Poll: Romney and McCallister Lead Florida GOP Primaries; Debt Deal Hurts Obama
We're still in that uncertain season of the 2012 election cycle where every poll will show some different and somewhat surprising result. Quinnipiac is the latest to crunch the numbers and shows that Mitt Romney is the favorite to get the presidential nod from Republican voters in Florida. Meanwhile, a virtual unknown named Mike McCallister now leads Republicans seeking the senate nomination. Meanwhile, the debt ceiling deal seems to have hurt President Obama, and he's now tied with Romney among all Florida voters.
A poll by a lesser known polling firm showed Texas Governor Rick Perry in the lead, despite not having officially announced a campaign, but the Q poll shows Romney still in the lead even with Perry in the mix. Quinnipiac asked voters to pick from three different potential groups of Republican candidates, and Romney lead each time and was the only candidate to break 20 percent.
In a field including Rick Perry, Sarah Palin, Newt Gingrich, Mitt Romney, Tim Pawlenty, Michele Bachmann, Rick Santorum, Ron Paul, Jon Huntsman, Herman Cain and Thaddeus McCotter, Romney pulls ahead with 23 percent. Perry is second with only 13 percent.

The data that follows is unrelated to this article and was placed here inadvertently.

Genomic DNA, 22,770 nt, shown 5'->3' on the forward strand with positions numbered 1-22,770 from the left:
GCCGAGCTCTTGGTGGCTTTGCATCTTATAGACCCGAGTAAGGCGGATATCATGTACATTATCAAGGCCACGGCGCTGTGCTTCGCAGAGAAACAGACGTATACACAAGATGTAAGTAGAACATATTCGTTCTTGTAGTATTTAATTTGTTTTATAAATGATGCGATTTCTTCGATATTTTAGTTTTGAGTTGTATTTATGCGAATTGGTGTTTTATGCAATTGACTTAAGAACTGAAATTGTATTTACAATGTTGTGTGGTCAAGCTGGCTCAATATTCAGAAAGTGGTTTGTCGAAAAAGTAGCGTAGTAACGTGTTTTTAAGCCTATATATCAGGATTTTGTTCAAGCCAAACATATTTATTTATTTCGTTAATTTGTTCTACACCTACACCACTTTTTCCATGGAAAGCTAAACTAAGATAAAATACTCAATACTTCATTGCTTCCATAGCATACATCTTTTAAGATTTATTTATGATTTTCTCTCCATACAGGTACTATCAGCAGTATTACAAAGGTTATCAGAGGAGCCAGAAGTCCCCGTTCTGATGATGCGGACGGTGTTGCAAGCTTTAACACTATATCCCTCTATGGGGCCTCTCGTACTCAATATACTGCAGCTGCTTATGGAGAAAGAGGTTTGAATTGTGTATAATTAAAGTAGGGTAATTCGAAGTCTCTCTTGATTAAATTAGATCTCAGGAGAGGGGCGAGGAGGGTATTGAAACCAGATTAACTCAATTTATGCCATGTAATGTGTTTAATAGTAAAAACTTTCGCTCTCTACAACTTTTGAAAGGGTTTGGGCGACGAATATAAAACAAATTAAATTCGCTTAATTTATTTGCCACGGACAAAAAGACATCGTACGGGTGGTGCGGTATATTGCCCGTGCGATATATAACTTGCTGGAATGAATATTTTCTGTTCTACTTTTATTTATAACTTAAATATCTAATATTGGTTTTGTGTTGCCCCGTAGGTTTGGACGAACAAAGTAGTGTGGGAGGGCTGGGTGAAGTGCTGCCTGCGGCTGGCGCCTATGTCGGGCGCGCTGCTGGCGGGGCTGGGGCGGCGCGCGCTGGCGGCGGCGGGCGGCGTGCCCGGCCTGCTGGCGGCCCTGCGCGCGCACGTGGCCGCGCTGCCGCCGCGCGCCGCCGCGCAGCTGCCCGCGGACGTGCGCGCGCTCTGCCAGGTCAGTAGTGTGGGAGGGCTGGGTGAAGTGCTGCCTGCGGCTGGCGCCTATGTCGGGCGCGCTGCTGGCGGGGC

Voters were then given head-to-head match-ups between the leading Republicans and Obama. Q released numbers from before Sunday, when the debt ceiling deal was reached and after. Each time the Republican gained traction post-deal. Obama lead Romney 46-41 before the deal, but was tied 44-44 after. Obama still leads Perry 44-39 after the deal, and it seems that no matter what Michelle Bachmann and Sarah Palin are not serious threats to Obama.
Meanwhile, over in the Senate race, there's a shocking new leader: Mike McCallister. He's a tree farmer who finished third place in the 2010 Republican primary for governor. He now leads the field with 16 percent. Supposed Tea Party favorite Adam Hasner has just six percent, while former Senator George LeMieux has 12 percent. Steakhouse magnate Craig Miller has eight percent. This doesn't spell good news for Hasner, who was hoping on grassroots Tea Party support.
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